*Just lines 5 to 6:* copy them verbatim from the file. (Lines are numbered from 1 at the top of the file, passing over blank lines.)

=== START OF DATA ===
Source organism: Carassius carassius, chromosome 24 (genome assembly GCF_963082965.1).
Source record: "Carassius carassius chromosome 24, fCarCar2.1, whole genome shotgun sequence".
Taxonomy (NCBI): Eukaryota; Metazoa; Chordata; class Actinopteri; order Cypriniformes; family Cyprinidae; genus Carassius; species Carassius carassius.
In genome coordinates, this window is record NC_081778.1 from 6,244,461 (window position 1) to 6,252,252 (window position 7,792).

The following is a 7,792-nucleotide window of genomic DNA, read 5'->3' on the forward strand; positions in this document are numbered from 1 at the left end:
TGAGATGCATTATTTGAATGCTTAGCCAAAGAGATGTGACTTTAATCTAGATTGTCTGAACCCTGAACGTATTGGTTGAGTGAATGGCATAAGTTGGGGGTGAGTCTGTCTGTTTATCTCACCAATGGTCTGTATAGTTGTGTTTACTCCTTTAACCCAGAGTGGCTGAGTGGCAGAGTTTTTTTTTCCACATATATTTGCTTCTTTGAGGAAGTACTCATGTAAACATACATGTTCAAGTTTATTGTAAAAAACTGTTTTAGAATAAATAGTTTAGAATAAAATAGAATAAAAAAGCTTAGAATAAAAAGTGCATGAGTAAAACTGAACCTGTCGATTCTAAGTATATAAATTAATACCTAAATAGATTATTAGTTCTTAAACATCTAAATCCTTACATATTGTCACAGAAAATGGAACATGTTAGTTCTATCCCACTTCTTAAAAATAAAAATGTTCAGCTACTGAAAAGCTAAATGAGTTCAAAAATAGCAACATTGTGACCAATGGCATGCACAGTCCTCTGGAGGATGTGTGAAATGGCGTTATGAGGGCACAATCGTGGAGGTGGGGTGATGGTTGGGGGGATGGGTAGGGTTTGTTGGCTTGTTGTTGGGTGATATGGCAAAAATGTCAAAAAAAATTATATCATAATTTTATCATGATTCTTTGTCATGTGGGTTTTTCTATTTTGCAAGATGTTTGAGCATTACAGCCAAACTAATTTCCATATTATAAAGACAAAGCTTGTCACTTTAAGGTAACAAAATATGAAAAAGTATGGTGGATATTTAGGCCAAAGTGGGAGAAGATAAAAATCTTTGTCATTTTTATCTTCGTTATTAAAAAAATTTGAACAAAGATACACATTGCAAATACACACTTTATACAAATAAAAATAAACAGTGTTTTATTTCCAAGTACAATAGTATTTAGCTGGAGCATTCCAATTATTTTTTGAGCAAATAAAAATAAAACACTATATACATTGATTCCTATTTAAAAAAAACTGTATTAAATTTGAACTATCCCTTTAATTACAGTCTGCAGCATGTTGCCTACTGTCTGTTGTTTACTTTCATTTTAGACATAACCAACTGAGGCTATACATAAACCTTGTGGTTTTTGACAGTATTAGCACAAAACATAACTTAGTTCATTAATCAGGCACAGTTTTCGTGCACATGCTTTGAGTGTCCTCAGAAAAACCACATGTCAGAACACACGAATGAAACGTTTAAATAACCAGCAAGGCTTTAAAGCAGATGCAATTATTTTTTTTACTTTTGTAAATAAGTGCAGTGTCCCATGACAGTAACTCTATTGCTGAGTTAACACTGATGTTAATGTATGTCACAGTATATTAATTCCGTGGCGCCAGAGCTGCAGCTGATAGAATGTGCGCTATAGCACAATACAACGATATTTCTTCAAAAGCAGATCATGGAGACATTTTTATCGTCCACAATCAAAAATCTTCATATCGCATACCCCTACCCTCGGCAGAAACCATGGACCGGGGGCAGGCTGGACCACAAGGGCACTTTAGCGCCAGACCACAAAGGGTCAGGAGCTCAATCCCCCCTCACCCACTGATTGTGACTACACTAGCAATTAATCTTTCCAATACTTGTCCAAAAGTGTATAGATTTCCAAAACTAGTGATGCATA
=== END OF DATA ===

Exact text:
The following is a 7,792-nucleotide window of genomic DNA, read 5'->3' on the forward strand; positions in this document are numbered from 1 at the left end:
TGAGATGCATTATTTGAATGCTTAGCCAAAGAGATGTGACTTTAATCTAGATTGTCTGAACCCTGAACGTATTGGTTGAGTGAATGGCATAAGTTGGGGGTGAGTCTGTCTGTTTATCTCACCAATGGTCTGTATAGTTGTGTTTACTCCTTTAACCCAGAGTGGCTGAGTGGCAGAGTTTTTTTTTCCACATATATTTGCTTCTTTGAGGAAGTACTCATGTAAACATACATGTTCAAGTTTATTGTAAAAAACTGTTTTAGAATAAATAGTTTAGAATAAAATAGAATAAAAAAGCTTAGAATAAAAAGTGCATGAGTAAAACTGAACCTGTCGATTCTAAGTATATAAATTAATACCTAAATAGATTATTAGTTCTTAAACATCTAAATCCTTACATATTGTCACAGAAAATGGAACATGTTAGTTCTATCCCACTTCTTAAAAATAAAAATGTTCAGCTACTGAAAAGCTAAATGAGTTCAAAAATAGCAACATTGTGACCAATGGCATGCACAGTCCTCTGGAGGATGTGTGAAATGGCGTTATGAGGGCACAATCGTGGAGGTGGGGTGATGGTTGGGGGGATGGGTAGGGTTTGTTGGCTTGTTGTTGGGTGATATGGCAAAAATGTCAAAAAAAATTATATCATAATTTTATCATGATTCTTTGTCATGTGGGTTTTTCTATTTTGCAAGATGTTTGAGCATTACAGCCAAACTAATTTCCATATTATAAAGACAAAGCTTGTCACTTTAAGGTAACAAAATATGAAAAAGTATGGTGGATATTTAGGCCAAAGTGGGAGAAGATAAAAATCTTTGTCATTTTTATCTTCGTTATTAAAAAAATTTGAACAAAGATACACATTGCAAATACACACTTTATACAAATAAAAATAAACAGTGTTTTATTTCCAAGTACAATAGTATTTAGCTGGAGCATTCCAATTATTTTTTGAGCAAATAAAAATAAAACACTATATACATTGATTCCTATTTAAAAAAAACTGTATTAAATTTGAACTATCCCTTTAATTACAGTCTGCAGCATGTTGCCTACTGTCTGTTGTTTACTTTCATTTTAGACATAACCAACTGAGGCTATACATAAACCTTGTGGTTTTTGACAGTATTAGCACAAAACATAACTTAGTTCATTAATCAGGCACAGTTTTCGTGCACATGCTTTGAGTGTCCTCAGAAAAACCACATGTCAGAACACACGAATGAAACGTTTAAATAACCAGCAAGGCTTTAAAGCAGATGCAATTATTTTTTTTACTTTTGTAAATAAGTGCAGTGTCCCATGACAGTAACTCTATTGCTGAGTTAACACTGATGTTAATGTATGTCACAGTATATTAATTCCGTGGCGCCAGAGCTGCAGCTGATAGAATGTGCGCTATAGCACAATACAACGATATTTCTTCAAAAGCAGATCATGGAGACATTTTTATCGTCCACAATCAAAAATCTTCATATCGCATACCCCTACCCTCGGCAGAAACCATGGACCGGGGGCAGGCTGGACCACAAGGGCACTTTAGCGCCAGACCACAAAGGGTCAGGAGCTCAATCCCCCCTCACCCACTGATTGTGACTACACTAGCAATTAATCTTTCCAATACTTGTCCAAAAGTGTATAGATTTCCAAAACTAGTGATGCATA